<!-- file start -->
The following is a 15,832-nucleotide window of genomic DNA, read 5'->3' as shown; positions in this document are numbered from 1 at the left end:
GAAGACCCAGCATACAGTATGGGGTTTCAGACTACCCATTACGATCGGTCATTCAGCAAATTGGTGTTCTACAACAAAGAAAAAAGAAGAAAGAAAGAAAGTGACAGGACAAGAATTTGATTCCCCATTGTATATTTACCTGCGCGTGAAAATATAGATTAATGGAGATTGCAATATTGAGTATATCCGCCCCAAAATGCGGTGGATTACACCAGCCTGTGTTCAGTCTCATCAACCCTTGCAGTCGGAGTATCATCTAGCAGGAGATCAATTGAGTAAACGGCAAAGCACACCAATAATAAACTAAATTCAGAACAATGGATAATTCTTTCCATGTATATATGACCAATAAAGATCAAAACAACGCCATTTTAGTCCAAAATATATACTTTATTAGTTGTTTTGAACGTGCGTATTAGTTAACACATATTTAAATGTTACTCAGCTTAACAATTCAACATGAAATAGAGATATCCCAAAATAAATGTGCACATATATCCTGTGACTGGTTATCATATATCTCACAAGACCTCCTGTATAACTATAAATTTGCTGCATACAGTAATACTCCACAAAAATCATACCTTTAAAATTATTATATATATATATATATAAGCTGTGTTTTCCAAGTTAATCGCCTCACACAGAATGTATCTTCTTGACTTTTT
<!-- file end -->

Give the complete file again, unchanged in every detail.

The following is a 15,832-nucleotide window of genomic DNA, read 5'->3' as shown; positions in this document are numbered from 1 at the left end:
GAAGACCCAGCATACAGTATGGGGTTTCAGACTACCCATTACGATCGGTCATTCAGCAAATTGGTGTTCTACAACAAAGAAAAAAGAAGAAAGAAAGAAAGTGACAGGACAAGAATTTGATTCCCCATTGTATATTTACCTGCGCGTGAAAATATAGATTAATGGAGATTGCAATATTGAGTATATCCGCCCCAAAATGCGGTGGATTACACCAGCCTGTGTTCAGTCTCATCAACCCTTGCAGTCGGAGTATCATCTAGCAGGAGATCAATTGAGTAAACGGCAAAGCACACCAATAATAAACTAAATTCAGAACAATGGATAATTCTTTCCATGTATATATGACCAATAAAGATCAAAACAACGCCATTTTAGTCCAAAATATATACTTTATTAGTTGTTTTGAACGTGCGTATTAGTTAACACATATTTAAATGTTACTCAGCTTAACAATTCAACATGAAATAGAGATATCCCAAAATAAATGTGCACATATATCCTGTGACTGGTTATCATATATCTCACAAGACCTCCTGTATAACTATAAATTTGCTGCATACAGTAATACTCCACAAAAATCATACCTTTAAAATTATTATATATATATATATATAAGCTGTGTTTTCCAAGTTAATCGCCTCACACAGAATGTATCTTCTTGACTTTTT